For the past several months, we have covered the plight of North Carolina and Tennessee. These states have passed laws that prohibit local governments from expanding beyond their municipal electric utility service area to bring better connectivity to neighboring communities. Even though nearby towns ask places like Chattanooga or Tullahoma to provide services, they are prevented from doing so.

Today we bring to you this news story from Anderson County, Tennessee. Local officials are encouraging residents to tell the state about their horrible connectivity. With a bill in the state legislature to remove the restriction and the state embroiled in a court case to challenge the FCC's decision to roll back the state barrier, local governments are using the survey to connect people with lawmakers.

In Anderson County, some local government agencies have hardcopies of the state’s survey for those without Internet access. Any Tennessee resident with Internet access can take the survey online here

"It's the slow circle of death that you see wheeling around there, and it's waiting and waiting and waiting," -- Steve Heatherly, Anderson County Chamber of Commerce Chairman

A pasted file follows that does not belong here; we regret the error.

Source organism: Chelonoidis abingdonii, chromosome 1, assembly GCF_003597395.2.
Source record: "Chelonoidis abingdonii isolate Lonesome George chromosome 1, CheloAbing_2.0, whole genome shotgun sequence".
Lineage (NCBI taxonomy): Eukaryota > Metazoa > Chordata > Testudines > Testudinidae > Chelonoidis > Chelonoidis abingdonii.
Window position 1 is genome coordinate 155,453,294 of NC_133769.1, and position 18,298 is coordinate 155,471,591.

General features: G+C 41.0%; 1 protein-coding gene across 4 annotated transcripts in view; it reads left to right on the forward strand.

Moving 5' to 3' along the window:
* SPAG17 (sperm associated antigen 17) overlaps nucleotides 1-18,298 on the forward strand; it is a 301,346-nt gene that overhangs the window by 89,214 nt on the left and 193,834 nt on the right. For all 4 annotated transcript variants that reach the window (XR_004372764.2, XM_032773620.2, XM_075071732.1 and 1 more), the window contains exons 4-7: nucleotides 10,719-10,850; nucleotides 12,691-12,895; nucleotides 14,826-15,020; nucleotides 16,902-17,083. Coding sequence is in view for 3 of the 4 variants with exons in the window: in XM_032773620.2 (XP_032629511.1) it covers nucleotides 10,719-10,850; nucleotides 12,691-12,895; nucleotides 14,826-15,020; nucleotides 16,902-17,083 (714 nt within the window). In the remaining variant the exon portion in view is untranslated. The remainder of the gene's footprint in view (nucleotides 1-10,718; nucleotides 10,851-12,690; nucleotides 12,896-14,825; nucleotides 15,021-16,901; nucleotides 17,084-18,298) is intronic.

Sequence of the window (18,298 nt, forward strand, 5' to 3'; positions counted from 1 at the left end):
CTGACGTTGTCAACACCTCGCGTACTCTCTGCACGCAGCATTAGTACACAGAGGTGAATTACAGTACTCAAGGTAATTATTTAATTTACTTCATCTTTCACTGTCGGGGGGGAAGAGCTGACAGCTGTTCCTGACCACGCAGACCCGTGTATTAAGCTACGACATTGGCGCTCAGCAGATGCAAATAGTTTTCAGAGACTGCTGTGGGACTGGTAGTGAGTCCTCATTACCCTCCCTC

#RightToConnect Twitter Town Hall Jan. 21

On January 21st, join the Media Action Grassroots Network and its partners for the #RightToConnect Twitter Townhall. The event takes place at 3 p.m. EST/12 p.m. PST. The conversation will focus on lifeline and finding ways to bring more low-income families online. MAG-Net and partners will bring together a number of those families with elected officials and advocates pursuing change.

The event will be hosted by comedian W. Kamau Bell, @wkamaubell. Guests will include:

  • FCC Commissioner Mignon Clyburn, @MClyburnFCC
  • Senator Cory Booker, @CoryBooker
  • Van Jones, DreamCorps, @VanJones68
  • Panel of Eligible and Current Lifeline Subscribers

RSVP for the event, share the announcement with your friends, and send your questions to angella@mediajustice.org. Check it out, participate, be heard.